Really? My youngest child had a nap until she was 4 (though it wasn't every day by the end. My oldest child dropped her daytime naps at 2.5. Every child is different, and I would expect the nursery to work with this. Bloody hell, I had the school call me one day to say my youngest had fallen asleep in the book corner during her first year in reception - they said they would have just left her to sleep it out but she was rather hot and feverish so could someone please come and get her?

sisteroutlaw Wed 26-Jun-13 16:49:15

Yes it does seem ridiculous the more I think about it, yet they seem to be quite fixed on this point.

Sofia He was with a lovely childminder but we had an under-stimulation issue there - too much telly and she was spoon-feeding him for convenience when he could do it himself. I suppose we could find a new one. It's a good option.

Poledra that's my point - every child is different! Some drop naps earlier, some cling on. I also used to fall asleep in the book corner in reception class! grin 30 years ago the teacher was fine with it just told my mother it was no problem! And I'd stopped by the summer term.

I'll try to get through to Ofsted and reiterate my points to the one in charge.

StitchAteMySleep Wed 26-Jun-13 16:52:35

My dd1's new Reception teacher (starting in September) told me that they let their Reception kids have a nap if they need it. Completely ridiculous.

sisteroutlaw Wed 26-Jun-13 16:57:51

Thanks for posting everybody - it does help to see that I'm not just being a fussy parent.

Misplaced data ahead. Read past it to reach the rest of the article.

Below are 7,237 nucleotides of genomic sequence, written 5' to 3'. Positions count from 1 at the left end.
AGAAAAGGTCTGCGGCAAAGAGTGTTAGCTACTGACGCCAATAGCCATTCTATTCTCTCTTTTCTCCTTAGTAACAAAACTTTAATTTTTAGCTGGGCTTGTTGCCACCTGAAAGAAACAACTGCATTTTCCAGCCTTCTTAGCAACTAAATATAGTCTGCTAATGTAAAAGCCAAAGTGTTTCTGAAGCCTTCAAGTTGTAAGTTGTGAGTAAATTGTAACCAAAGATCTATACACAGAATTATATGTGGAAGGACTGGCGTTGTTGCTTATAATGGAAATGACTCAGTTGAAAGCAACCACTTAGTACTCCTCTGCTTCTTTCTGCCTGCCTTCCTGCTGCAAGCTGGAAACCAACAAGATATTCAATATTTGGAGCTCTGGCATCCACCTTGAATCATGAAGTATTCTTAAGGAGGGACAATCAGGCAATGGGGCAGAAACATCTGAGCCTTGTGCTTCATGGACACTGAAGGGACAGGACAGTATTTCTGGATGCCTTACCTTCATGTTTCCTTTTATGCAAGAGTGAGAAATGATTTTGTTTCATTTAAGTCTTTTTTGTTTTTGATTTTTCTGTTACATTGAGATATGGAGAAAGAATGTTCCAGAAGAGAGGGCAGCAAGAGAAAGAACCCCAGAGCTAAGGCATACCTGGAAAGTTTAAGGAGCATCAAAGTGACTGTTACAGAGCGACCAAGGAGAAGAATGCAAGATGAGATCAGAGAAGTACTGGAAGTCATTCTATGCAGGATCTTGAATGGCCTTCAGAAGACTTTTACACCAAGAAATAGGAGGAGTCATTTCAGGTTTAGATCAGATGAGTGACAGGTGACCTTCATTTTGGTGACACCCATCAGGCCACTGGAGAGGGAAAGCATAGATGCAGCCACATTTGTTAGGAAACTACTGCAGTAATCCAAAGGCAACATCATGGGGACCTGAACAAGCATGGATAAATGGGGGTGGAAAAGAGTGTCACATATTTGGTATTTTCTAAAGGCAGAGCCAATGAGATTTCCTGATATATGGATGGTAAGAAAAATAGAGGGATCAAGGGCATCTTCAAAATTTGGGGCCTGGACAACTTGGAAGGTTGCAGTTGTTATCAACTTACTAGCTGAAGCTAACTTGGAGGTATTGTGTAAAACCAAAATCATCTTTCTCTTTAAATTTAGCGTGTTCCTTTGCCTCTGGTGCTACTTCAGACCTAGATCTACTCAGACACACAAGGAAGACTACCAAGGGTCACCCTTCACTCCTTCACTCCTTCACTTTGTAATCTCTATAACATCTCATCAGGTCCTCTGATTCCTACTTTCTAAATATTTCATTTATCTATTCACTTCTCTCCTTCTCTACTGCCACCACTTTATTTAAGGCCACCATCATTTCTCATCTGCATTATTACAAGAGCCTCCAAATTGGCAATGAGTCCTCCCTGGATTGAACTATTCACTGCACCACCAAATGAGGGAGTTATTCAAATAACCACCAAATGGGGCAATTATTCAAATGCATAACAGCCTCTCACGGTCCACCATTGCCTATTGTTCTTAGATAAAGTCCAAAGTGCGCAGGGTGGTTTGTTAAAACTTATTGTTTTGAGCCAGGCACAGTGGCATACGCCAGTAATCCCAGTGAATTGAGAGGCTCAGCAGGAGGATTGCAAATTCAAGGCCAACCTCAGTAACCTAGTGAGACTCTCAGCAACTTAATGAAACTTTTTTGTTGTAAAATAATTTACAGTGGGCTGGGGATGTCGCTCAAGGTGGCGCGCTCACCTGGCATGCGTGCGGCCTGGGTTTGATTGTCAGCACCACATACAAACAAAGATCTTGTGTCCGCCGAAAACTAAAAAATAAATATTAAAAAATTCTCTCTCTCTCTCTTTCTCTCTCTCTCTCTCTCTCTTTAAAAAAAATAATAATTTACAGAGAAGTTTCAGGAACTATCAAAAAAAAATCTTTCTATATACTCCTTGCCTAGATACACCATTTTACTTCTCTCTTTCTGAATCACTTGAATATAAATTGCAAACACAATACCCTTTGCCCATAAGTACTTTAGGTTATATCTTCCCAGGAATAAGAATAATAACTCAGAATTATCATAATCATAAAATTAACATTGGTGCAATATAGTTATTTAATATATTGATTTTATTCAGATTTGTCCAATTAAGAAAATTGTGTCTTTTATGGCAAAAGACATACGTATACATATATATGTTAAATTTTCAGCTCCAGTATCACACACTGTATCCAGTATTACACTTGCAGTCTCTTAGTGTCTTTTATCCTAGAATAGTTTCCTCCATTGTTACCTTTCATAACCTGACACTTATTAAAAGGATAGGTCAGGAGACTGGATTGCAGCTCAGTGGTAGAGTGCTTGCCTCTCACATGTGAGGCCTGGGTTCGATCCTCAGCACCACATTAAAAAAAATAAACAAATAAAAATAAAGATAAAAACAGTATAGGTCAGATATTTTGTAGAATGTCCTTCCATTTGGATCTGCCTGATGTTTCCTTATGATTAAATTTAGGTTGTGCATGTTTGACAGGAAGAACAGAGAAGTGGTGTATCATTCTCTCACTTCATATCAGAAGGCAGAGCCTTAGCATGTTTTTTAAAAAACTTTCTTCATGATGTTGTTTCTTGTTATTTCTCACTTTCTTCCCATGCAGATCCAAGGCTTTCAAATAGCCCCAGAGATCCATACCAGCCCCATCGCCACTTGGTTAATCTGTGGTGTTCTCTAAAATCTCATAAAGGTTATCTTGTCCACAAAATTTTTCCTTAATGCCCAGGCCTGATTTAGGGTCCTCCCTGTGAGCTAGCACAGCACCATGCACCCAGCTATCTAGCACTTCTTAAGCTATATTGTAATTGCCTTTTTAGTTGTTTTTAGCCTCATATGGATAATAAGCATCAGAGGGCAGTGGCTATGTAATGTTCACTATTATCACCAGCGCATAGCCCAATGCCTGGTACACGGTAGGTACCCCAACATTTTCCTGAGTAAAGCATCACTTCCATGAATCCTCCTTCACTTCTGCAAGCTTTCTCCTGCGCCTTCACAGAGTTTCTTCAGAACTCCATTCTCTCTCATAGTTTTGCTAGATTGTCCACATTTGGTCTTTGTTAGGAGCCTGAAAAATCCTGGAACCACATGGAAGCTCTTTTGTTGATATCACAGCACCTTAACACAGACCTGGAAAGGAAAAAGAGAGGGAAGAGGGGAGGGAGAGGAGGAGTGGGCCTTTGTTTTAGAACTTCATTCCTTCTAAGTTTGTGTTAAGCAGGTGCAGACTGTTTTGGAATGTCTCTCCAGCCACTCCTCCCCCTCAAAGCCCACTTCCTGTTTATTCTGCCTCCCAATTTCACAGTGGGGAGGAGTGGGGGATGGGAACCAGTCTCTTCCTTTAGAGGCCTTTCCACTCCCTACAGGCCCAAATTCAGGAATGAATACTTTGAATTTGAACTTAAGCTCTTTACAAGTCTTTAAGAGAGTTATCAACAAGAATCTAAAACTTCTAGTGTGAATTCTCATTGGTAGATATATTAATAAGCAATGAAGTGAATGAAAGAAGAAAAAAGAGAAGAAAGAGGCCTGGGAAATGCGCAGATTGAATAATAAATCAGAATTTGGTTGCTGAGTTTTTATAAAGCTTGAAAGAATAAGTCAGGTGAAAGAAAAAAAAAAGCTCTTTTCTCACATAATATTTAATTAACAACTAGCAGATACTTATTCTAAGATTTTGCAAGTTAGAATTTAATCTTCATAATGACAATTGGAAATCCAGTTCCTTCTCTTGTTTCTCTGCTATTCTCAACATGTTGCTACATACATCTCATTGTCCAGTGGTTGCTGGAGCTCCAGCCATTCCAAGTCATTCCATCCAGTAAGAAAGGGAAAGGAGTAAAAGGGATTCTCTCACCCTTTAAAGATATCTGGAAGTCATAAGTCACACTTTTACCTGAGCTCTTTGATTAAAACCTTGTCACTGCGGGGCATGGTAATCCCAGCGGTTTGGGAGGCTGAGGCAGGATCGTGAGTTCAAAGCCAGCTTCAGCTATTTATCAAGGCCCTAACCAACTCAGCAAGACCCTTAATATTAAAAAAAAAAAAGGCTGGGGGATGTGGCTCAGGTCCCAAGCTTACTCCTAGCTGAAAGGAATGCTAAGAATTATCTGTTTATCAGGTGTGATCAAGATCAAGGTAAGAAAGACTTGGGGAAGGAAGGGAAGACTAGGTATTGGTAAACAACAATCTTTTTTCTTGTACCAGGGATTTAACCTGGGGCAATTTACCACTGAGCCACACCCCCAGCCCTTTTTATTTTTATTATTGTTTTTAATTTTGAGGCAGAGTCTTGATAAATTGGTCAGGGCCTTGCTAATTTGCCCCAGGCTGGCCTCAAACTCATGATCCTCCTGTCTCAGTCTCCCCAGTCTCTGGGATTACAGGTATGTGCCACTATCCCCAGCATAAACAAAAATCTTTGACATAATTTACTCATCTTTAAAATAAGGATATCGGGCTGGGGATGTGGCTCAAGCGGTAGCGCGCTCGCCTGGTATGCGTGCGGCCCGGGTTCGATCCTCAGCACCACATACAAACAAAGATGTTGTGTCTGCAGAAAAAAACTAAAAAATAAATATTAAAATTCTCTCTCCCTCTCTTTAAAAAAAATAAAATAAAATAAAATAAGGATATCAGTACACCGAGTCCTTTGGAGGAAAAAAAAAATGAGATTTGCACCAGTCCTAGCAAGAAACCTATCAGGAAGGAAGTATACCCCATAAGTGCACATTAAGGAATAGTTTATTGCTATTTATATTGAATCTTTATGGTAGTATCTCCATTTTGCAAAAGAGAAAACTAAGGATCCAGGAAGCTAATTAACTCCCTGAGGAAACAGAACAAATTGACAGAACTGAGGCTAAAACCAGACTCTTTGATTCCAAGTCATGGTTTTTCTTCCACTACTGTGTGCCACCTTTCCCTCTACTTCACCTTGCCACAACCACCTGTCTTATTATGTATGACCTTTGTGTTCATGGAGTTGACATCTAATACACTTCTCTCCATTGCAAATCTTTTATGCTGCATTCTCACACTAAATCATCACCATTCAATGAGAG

I'd rather not remove him from there as he loves his key worker but fear we might have reached an impasse on the napping issue.

FYI Ofsted general helpline: 0300 123 1231 8am-6.45pm. Will let you know what they say on the matter but fear they're all about charts/provision/stimulation and are behind nurseries getting themselves in to a tizz.

maja00 Wed 26-Jun-13 16:59:59

It's an Ofsted requirement that children have adequate space/time to rest and nap.

hellhasnofurylikeahungrywoman Wed 26-Jun-13 17:06:07

If a child needs to sleep then they need to sleep, I would imagine the nursery are skating on thin ice over this as far as Ofsted are concerned.

insancerre Wed 26-Jun-13 17:13:45

You need to have a frank discussion with the nursery. Tell them that you are thinking of taking him out because they are not meeting his needs. I expect they will find a way round it if they think they are going to lose business.
Plenty of children still have a daytime sleep at his age, and in a properly managed nursery that recognises children's individual needs, then this really shouldn't be a problem.
Speak to the nursery first, explain that you would really like him to have a daytime sleep and ask them how they are going to accommodate this.
If you get no further forward, then I would suggest you ring ofsted and ask for their advice.If you do make a complaint against the nursery and it is upheld by ofsted this will be published with their ofsted inspection report and be available for everyone to see on the internet.
The EYFS p24 states "Provision must be made (space or partitioned) for children who wish to relax, play quietly or sleep, equipped with appropriate furniture"

tumbletumble Wed 26-Jun-13 18:21:00

My DD had a 2 hour nap every day until she was 4.3.

Fantail Wed 26-Jun-13 19:20:15

DDs day care has enforced quiet time for all children. Some will go to sleep, others just have a rest.

Surely having a group of tired children causes more problems than letting some sleep.

sisteroutlaw Wed 26-Jun-13 22:48:55

tumbletumble DS can also sleep for 2 hours once under.